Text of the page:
The United Kingdom’s National Crime Agency (NCA) has been busy setting up phony DDoS-for-hire websites that seek to collect information on users, remind them that launching DDoS attacks is illegal, and generally increase the level of paranoia for people looking to hire such services.
The NCA says all of its fake so-called “booter” or “stresser” sites — which have so far been accessed by several thousand people — have been created to look like they offer the tools and services that enable cyber criminals to execute these attacks.
“However, after users register, rather than being given access to cyber crime tools, their data is collated by investigators,” reads an NCA advisory on the program. “Users based in the UK will be contacted by the National Crime Agency or police and warned about engaging in cyber crime. Information relating to those based overseas is being passed to international law enforcement.”
The NCA declined to say how many phony booter sites it had set up, or for how long they have been running. The NCA says hiring or launching attacks designed to knock websites or users offline is punishable in the UK under the Computer Misuse Act 1990.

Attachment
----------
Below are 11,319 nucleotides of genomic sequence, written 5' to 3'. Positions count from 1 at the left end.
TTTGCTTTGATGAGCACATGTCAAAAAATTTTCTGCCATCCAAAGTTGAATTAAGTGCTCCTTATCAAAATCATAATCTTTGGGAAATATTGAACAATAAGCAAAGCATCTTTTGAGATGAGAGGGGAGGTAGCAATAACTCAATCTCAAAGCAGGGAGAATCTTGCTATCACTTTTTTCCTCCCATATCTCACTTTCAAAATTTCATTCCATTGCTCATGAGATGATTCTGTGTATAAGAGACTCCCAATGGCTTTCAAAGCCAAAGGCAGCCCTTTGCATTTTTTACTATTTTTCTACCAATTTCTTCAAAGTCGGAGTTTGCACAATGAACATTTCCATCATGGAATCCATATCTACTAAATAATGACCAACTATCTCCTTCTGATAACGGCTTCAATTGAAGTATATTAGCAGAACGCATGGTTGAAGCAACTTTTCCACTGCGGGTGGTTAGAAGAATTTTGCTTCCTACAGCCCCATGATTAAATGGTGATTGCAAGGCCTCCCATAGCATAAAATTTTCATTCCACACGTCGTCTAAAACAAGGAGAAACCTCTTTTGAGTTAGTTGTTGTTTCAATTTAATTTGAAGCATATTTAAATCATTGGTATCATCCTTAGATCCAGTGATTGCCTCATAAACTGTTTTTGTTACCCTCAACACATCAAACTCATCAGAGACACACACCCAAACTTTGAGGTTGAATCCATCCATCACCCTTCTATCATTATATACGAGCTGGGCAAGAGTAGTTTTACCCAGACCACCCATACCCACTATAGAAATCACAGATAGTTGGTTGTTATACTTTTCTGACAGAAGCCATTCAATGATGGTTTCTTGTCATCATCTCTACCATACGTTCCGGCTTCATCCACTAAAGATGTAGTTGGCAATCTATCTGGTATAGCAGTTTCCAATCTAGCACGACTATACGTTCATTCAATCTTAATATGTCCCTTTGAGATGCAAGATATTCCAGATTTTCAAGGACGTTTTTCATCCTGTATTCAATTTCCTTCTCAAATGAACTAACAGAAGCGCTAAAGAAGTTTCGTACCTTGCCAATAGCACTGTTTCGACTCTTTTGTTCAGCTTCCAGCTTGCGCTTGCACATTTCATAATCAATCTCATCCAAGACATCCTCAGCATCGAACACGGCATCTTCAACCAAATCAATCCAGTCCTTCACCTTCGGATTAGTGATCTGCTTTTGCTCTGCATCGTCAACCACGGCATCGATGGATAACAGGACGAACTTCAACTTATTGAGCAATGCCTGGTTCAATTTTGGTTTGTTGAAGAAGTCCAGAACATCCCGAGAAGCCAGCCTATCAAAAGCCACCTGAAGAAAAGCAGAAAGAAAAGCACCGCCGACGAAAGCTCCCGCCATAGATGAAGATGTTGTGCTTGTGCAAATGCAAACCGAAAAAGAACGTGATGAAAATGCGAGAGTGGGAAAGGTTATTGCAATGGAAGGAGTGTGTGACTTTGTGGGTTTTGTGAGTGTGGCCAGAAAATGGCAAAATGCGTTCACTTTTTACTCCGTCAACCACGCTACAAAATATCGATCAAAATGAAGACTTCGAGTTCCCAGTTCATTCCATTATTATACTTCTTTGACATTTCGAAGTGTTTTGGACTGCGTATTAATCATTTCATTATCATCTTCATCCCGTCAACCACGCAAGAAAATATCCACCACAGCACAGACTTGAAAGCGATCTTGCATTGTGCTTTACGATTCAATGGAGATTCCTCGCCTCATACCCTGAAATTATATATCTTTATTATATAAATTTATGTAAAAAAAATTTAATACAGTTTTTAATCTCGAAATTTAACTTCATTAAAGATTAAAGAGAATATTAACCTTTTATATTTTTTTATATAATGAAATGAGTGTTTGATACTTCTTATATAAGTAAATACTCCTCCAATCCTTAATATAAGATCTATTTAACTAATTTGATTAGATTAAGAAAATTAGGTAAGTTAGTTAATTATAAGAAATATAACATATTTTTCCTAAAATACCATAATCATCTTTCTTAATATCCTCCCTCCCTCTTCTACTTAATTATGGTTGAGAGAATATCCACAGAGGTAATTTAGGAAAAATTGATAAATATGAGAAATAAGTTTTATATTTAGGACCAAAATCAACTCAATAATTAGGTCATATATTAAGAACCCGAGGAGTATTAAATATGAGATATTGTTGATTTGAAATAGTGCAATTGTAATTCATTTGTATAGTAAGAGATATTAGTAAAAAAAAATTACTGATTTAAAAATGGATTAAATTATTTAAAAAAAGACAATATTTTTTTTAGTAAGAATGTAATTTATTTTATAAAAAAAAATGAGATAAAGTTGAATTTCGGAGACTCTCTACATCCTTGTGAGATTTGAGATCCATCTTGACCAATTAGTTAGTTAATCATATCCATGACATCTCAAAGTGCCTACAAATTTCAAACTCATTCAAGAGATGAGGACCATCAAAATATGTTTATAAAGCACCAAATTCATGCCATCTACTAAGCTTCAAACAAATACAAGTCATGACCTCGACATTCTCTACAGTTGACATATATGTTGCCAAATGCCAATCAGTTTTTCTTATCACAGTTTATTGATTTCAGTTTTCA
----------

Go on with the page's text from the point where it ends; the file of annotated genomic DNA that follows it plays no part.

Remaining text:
“Going forward, people who wish to use these services can’t be sure who is actually behind them, so why take the risk?” the NCA announcement continues.
The NCA campaign comes closely on the heels of an international law enforcement takedown involving four-dozen websites that made powerful DDoS attacks a point-and-click operation.
In mid-December 2022, the U.S. Department of Justice (DOJ) announced “Operation Power Off,” which seized four-dozen booter business domains responsible for more than 30 million DDoS attacks, and charged six U.S. men with computer crimes related to their alleged ownership of popular DDoS-for-hire services. In connection with that operation, the NCA also arrested an 18-year-old man suspected of running one of the sites.
According to U.S. federal prosecutors, the use of booter and stresser services to conduct attacks is punishable under both wire fraud laws and the Computer Fraud and Abuse Act (18 U.S.C. § 1030), and may result in arrest and prosecution, the seizure of computers or other electronics, as well as prison sentences and a penalty or fine.
The United Kingdom, which has been battling its fair share of domestic booter bosses, started running online ads in 2020 aimed at young people who search the Web for booter services.
As part of last year’s mass booter site takedown, the FBI and the Netherlands Police joined the NCA in announcing they are running targeted placement ads to steer those searching for booter services toward a website detailing the potential legal risks of hiring an online attack.